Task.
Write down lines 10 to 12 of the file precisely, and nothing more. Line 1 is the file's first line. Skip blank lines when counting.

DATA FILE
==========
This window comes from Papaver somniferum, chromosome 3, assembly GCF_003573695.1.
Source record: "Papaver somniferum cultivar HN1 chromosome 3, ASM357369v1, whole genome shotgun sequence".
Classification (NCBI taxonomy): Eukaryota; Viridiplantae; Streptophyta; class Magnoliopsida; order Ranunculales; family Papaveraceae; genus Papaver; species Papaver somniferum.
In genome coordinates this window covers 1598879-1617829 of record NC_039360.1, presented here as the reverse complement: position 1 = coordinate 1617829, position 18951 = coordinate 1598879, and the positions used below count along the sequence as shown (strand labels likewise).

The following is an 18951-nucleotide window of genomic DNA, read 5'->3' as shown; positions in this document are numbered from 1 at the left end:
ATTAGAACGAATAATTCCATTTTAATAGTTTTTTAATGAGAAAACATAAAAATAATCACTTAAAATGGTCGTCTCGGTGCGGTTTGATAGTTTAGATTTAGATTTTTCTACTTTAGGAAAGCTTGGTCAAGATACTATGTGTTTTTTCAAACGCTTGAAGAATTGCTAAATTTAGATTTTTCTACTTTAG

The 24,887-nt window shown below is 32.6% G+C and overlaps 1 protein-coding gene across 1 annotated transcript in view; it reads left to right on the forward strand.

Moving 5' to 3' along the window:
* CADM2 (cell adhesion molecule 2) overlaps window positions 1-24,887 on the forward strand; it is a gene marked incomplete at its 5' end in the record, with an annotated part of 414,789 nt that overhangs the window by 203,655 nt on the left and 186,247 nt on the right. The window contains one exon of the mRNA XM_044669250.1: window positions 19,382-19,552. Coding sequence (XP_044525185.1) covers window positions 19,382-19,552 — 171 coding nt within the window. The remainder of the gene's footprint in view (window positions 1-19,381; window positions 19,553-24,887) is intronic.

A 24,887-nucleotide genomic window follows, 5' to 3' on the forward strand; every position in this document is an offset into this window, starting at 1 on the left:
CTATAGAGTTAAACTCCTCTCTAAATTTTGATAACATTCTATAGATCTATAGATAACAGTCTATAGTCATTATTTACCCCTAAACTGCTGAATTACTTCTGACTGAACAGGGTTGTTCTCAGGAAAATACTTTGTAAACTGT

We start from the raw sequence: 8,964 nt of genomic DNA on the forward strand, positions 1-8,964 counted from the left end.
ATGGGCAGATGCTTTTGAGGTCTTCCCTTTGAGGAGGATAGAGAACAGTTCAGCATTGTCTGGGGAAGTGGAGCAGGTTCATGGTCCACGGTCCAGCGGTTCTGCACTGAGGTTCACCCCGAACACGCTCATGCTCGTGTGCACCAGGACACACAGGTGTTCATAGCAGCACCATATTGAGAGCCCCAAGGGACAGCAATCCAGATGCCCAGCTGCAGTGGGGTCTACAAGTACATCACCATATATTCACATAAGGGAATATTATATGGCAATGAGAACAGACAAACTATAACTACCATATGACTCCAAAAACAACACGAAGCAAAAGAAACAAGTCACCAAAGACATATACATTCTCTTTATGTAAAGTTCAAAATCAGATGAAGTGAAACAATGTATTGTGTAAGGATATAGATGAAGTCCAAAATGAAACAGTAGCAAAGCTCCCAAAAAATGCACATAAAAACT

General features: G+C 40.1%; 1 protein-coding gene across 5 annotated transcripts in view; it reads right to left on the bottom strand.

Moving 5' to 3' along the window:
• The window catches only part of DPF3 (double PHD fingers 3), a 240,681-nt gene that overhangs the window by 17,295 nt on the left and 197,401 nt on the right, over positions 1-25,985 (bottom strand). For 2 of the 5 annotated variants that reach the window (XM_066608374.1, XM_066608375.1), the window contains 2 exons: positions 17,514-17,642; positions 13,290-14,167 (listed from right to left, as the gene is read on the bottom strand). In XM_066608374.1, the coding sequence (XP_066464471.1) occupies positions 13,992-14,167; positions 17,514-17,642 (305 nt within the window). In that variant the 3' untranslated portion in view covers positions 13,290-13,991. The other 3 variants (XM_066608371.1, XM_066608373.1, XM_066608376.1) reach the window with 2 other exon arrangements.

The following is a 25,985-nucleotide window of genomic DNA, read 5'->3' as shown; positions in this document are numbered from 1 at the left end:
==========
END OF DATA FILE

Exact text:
A 24,887-nucleotide genomic window follows, 5' to 3' on the forward strand; every position in this document is an offset into this window, starting at 1 on the left:
CTATAGAGTTAAACTCCTCTCTAAATTTTGATAACATTCTATAGATCTATAGATAACAGTCTATAGTCATTATTTACCCCTAAACTGCTGAATTACTTCTGACTGAACAGGGTTGTTCTCAGGAAAATACTTTGTAAACTGT

We start from the raw sequence: 8,964 nt of genomic DNA on the forward strand, positions 1-8,964 counted from the left end.